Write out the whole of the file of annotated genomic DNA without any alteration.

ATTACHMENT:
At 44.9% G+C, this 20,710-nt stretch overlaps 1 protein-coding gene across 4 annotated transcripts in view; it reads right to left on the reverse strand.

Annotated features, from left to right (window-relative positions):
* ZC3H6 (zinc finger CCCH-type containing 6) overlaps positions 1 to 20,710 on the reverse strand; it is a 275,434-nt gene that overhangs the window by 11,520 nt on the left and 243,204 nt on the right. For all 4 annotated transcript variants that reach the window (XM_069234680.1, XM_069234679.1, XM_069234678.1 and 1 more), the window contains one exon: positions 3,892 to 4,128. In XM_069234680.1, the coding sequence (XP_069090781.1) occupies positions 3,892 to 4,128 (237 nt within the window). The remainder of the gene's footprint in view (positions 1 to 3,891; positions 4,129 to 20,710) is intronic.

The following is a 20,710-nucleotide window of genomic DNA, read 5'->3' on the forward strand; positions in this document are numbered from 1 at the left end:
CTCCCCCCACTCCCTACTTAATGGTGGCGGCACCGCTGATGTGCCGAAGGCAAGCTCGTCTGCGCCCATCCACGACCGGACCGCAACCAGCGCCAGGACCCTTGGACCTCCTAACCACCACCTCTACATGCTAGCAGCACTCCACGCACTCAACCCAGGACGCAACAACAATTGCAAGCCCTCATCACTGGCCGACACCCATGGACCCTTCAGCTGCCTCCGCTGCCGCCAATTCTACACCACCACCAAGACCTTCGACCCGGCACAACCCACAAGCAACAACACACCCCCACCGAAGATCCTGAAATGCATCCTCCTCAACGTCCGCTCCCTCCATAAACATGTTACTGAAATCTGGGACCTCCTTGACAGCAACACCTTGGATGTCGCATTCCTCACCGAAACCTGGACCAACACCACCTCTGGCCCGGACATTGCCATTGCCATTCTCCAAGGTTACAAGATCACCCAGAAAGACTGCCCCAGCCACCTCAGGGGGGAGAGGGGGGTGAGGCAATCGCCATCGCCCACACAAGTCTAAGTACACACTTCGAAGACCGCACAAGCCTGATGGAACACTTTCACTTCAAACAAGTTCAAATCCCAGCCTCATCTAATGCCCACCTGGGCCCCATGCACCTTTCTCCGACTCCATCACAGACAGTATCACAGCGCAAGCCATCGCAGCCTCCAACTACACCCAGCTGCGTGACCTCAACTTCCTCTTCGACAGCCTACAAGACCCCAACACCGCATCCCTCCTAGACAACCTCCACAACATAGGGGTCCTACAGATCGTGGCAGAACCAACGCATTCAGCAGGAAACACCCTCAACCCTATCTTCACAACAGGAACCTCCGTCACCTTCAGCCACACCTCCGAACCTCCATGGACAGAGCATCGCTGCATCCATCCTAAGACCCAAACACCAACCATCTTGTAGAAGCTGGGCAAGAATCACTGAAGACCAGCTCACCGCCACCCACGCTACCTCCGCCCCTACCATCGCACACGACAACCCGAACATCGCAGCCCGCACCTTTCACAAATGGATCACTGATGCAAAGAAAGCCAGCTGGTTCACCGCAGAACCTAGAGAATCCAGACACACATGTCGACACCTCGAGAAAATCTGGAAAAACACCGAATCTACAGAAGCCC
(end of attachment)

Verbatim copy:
At 44.9% G+C, this 20,710-nt stretch overlaps 1 protein-coding gene across 4 annotated transcripts in view; it reads right to left on the reverse strand.

Annotated features, from left to right (window-relative positions):
* ZC3H6 (zinc finger CCCH-type containing 6) overlaps positions 1 to 20,710 on the reverse strand; it is a 275,434-nt gene that overhangs the window by 11,520 nt on the left and 243,204 nt on the right. For all 4 annotated transcript variants that reach the window (XM_069234680.1, XM_069234679.1, XM_069234678.1 and 1 more), the window contains one exon: positions 3,892 to 4,128. In XM_069234680.1, the coding sequence (XP_069090781.1) occupies positions 3,892 to 4,128 (237 nt within the window). The remainder of the gene's footprint in view (positions 1 to 3,891; positions 4,129 to 20,710) is intronic.

The following is a 20,710-nucleotide window of genomic DNA, read 5'->3' on the forward strand; positions in this document are numbered from 1 at the left end:
CTCCCCCCACTCCCTACTTAATGGTGGCGGCACCGCTGATGTGCCGAAGGCAAGCTCGTCTGCGCCCATCCACGACCGGACCGCAACCAGCGCCAGGACCCTTGGACCTCCTAACCACCACCTCTACATGCTAGCAGCACTCCACGCACTCAACCCAGGACGCAACAACAATTGCAAGCCCTCATCACTGGCCGACACCCATGGACCCTTCAGCTGCCTCCGCTGCCGCCAATTCTACACCACCACCAAGACCTTCGACCCGGCACAACCCACAAGCAACAACACACCCCCACCGAAGATCCTGAAATGCATCCTCCTCAACGTCCGCTCCCTCCATAAACATGTTACTGAAATCTGGGACCTCCTTGACAGCAACACCTTGGATGTCGCATTCCTCACCGAAACCTGGACCAACACCACCTCTGGCCCGGACATTGCCATTGCCATTCTCCAAGGTTACAAGATCACCCAGAAAGACTGCCCCAGCCACCTCAGGGGGGAGAGGGGGGTGAGGCAATCGCCATCGCCCACACAAGTCTAAGTACACACTTCGAAGACCGCACAAGCCTGATGGAACACTTTCACTTCAAACAAGTTCAAATCCCAGCCTCATCTAATGCCCACCTGGGCCCCATGCACCTTTCTCCGACTCCATCACAGACAGTATCACAGCGCAAGCCATCGCAGCCTCCAACTACACCCAGCTGCGTGACCTCAACTTCCTCTTCGACAGCCTACAAGACCCCAACACCGCATCCCTCCTAGACAACCTCCACAACATAGGGGTCCTACAGATCGTGGCAGAACCAACGCATTCAGCAGGAAACACCCTCAACCCTATCTTCACAACAGGAACCTCCGTCACCTTCAGCCACACCTCCGAACCTCCATGGACAGAGCATCGCTGCATCCATCCTAAGACCCAAACACCAACCATCTTGTAGAAGCTGGGCAAGAATCACTGAAGACCAGCTCACCGCCACCCACGCTACCTCCGCCCCTACCATCGCACACGACAACCCGAACATCGCAGCCCGCACCTTTCACAAATGGATCACTGATGCAAAGAAAGCCAGCTGGTTCACCGCAGAACCTAGAGAATCCAGACACACATGTCGACACCTCGAGAAAATCTGGAAAAACACCGAATCTACAGAAGCCC